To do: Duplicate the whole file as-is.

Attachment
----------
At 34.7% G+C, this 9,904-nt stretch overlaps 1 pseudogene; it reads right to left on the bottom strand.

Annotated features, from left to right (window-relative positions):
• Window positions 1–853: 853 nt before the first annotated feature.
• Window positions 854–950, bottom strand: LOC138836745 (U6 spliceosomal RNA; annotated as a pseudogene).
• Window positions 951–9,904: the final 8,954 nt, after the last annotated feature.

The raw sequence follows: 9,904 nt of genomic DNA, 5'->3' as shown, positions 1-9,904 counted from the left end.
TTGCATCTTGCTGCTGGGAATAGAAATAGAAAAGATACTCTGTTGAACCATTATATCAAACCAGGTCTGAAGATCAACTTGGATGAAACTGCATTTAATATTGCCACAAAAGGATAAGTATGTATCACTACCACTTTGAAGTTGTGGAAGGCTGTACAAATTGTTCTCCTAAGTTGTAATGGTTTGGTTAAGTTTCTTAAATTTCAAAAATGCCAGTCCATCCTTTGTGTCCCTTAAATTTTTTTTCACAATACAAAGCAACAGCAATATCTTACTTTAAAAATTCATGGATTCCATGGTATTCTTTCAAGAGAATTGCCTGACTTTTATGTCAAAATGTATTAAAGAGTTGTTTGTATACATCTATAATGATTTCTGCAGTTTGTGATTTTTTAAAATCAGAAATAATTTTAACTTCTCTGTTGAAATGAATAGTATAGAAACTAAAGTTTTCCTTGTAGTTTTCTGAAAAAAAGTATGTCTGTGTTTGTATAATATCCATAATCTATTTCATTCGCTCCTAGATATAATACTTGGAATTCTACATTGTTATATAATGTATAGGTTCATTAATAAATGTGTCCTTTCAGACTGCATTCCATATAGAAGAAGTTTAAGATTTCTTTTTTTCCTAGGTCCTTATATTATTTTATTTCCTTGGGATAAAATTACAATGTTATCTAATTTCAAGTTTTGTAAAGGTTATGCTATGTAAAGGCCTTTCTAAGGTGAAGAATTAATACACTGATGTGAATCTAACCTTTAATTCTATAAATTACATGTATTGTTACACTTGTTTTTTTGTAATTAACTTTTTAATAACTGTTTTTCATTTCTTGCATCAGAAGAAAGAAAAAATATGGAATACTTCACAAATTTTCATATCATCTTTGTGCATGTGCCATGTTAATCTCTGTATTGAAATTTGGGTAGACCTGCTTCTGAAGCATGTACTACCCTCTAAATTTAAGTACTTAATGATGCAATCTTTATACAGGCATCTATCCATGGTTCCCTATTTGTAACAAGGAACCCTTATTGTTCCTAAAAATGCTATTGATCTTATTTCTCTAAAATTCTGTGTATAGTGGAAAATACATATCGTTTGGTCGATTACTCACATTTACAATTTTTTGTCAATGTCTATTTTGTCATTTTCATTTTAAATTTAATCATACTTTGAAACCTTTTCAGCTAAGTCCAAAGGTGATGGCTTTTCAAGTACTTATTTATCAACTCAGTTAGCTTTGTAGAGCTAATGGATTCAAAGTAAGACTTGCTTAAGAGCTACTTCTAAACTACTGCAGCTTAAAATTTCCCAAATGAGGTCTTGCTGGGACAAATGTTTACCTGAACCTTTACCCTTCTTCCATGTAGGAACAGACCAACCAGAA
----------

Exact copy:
At 34.7% G+C, this 9,904-nt stretch overlaps 1 pseudogene; it reads right to left on the bottom strand.

Annotated features, from left to right (window-relative positions):
• Window positions 1–853: 853 nt before the first annotated feature.
• Window positions 854–950, bottom strand: LOC138836745 (U6 spliceosomal RNA; annotated as a pseudogene).
• Window positions 951–9,904: the final 8,954 nt, after the last annotated feature.

The raw sequence follows: 9,904 nt of genomic DNA, 5'->3' as shown, positions 1-9,904 counted from the left end.
TTGCATCTTGCTGCTGGGAATAGAAATAGAAAAGATACTCTGTTGAACCATTATATCAAACCAGGTCTGAAGATCAACTTGGATGAAACTGCATTTAATATTGCCACAAAAGGATAAGTATGTATCACTACCACTTTGAAGTTGTGGAAGGCTGTACAAATTGTTCTCCTAAGTTGTAATGGTTTGGTTAAGTTTCTTAAATTTCAAAAATGCCAGTCCATCCTTTGTGTCCCTTAAATTTTTTTTCACAATACAAAGCAACAGCAATATCTTACTTTAAAAATTCATGGATTCCATGGTATTCTTTCAAGAGAATTGCCTGACTTTTATGTCAAAATGTATTAAAGAGTTGTTTGTATACATCTATAATGATTTCTGCAGTTTGTGATTTTTTAAAATCAGAAATAATTTTAACTTCTCTGTTGAAATGAATAGTATAGAAACTAAAGTTTTCCTTGTAGTTTTCTGAAAAAAAGTATGTCTGTGTTTGTATAATATCCATAATCTATTTCATTCGCTCCTAGATATAATACTTGGAATTCTACATTGTTATATAATGTATAGGTTCATTAATAAATGTGTCCTTTCAGACTGCATTCCATATAGAAGAAGTTTAAGATTTCTTTTTTTCCTAGGTCCTTATATTATTTTATTTCCTTGGGATAAAATTACAATGTTATCTAATTTCAAGTTTTGTAAAGGTTATGCTATGTAAAGGCCTTTCTAAGGTGAAGAATTAATACACTGATGTGAATCTAACCTTTAATTCTATAAATTACATGTATTGTTACACTTGTTTTTTTGTAATTAACTTTTTAATAACTGTTTTTCATTTCTTGCATCAGAAGAAAGAAAAAATATGGAATACTTCACAAATTTTCATATCATCTTTGTGCATGTGCCATGTTAATCTCTGTATTGAAATTTGGGTAGACCTGCTTCTGAAGCATGTACTACCCTCTAAATTTAAGTACTTAATGATGCAATCTTTATACAGGCATCTATCCATGGTTCCCTATTTGTAACAAGGAACCCTTATTGTTCCTAAAAATGCTATTGATCTTATTTCTCTAAAATTCTGTGTATAGTGGAAAATACATATCGTTTGGTCGATTACTCACATTTACAATTTTTTGTCAATGTCTATTTTGTCATTTTCATTTTAAATTTAATCATACTTTGAAACCTTTTCAGCTAAGTCCAAAGGTGATGGCTTTTCAAGTACTTATTTATCAACTCAGTTAGCTTTGTAGAGCTAATGGATTCAAAGTAAGACTTGCTTAAGAGCTACTTCTAAACTACTGCAGCTTAAAATTTCCCAAATGAGGTCTTGCTGGGACAAATGTTTACCTGAACCTTTACCCTTCTTCCATGTAGGAACAGACCAACCAGAA